Cultured canines: Kids read pup lit to pack of pooches at Park Slope bookstore

Down boy: German shepherd Fonzie was so impressed by the PS 107 students’ scholastic abilities, he had to lie down during the tots’ Friday reading at Park Slope bookstore Powerhouse on Eighth — but it’s okay Fonzie, reading is hard work!
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These tots are doggone adorable!

Park Slope youngsters shared story time with a pack of dogs on Nov. 17, which they read aloud to at a local bookstore during an annual event that organizers said was lit-erally one of the nabe’s most adorable yet.

“It was super cute,” said Mary Huhn, co-chair of Eighth Avenue elementary school PS 107’s parent-teacher association’s Beast Relief Committee, which organized the event at bookseller Powerhouse on Eighth.

Kids from three first-grade classes at the nearby school shared their favorite titles with Fido at the session, which provided a way for them to practice reading out loud in front of a judgement-free audience that, in this case, was comprised of specially trained therapy canines, according to Huhn.

And if the simple act of five and six-year-old tykes reading books about dogs — including “Hot Dog, Cold Dog” by Frann Preston-Gannon and “Harry the Dirty Dog by Gene Zion — to dogs isn’t cute enough, some of the children spent days practicing for the event, the organizer said, a fact that should melt even the coldest heart.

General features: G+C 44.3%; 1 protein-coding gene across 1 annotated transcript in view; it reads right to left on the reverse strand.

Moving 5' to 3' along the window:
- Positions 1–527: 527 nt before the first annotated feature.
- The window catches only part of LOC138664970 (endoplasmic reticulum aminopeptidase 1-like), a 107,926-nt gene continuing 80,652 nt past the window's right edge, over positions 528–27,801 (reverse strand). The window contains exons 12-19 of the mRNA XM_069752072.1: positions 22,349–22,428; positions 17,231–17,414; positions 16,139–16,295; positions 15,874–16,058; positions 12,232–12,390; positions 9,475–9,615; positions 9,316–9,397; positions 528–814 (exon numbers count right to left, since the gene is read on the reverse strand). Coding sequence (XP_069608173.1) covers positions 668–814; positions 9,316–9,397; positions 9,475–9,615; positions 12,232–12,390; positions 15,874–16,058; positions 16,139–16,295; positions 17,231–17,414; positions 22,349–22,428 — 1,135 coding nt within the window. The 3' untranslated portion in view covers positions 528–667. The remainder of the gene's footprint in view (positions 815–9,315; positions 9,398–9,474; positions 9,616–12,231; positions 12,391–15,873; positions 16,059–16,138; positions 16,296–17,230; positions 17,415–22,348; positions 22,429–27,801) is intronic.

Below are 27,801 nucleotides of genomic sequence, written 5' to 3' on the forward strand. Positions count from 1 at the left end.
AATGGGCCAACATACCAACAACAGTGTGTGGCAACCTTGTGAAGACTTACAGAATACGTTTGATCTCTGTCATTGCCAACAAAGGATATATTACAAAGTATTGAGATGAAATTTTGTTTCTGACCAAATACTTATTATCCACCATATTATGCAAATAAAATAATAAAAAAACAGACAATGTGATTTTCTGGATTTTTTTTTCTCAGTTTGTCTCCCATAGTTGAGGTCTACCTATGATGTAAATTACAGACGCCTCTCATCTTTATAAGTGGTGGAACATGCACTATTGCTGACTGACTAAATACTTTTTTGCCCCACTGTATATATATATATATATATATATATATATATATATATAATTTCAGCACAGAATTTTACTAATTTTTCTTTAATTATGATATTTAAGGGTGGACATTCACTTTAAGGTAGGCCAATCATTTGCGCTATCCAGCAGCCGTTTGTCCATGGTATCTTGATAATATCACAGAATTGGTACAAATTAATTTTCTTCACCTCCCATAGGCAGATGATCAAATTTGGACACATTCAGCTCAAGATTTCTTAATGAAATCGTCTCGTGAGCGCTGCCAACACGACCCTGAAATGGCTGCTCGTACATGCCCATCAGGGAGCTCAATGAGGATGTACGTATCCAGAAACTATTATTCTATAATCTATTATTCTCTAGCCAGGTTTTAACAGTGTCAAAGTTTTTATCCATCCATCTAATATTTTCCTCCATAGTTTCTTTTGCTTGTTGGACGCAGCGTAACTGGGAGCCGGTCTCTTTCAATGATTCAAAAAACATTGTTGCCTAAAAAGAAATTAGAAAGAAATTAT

“One of the classes brought their own books and rehearsed reading to dogs several days before the event,” Huhn said. “They were ready to read!”

The four-legged listeners included two dogs named Luna — a Staffordshire labrador mix and a rescue mutt — along with labradoodle Rookie, golden-doodle Josie, Spinone Italiano Cosi, and Fonzie, a German shepherd.

All of the loveable furballs are registered therapy pooches with a service organization that required them and their handlers to spend six weeks learning how to interact with kids — as well as oldsters and hospital patients — before being dispatched to bless clients with the gift of unconditional love, according to a group member.

“It’s to make sure they’re ready to bring smiles and comfort in the field — and that they’re on their best behavior,” said Nicole Gilpin, visit coordinator at the Good Dog Foundation.

And that training was on full display at the reading session, where both humans and animals were recognized for their good behavior, according to another attendee.

“They were equally well behaved,” said Renee Payne, the head of the training program at the Good Dog Foundation, who brought Fonzie to the event. “Everyone handled themselves very nicely.”

Reach reporter Colin Mixson at or by calling (718) 260-4505.
Updated 5:52 pm, July 9, 2018
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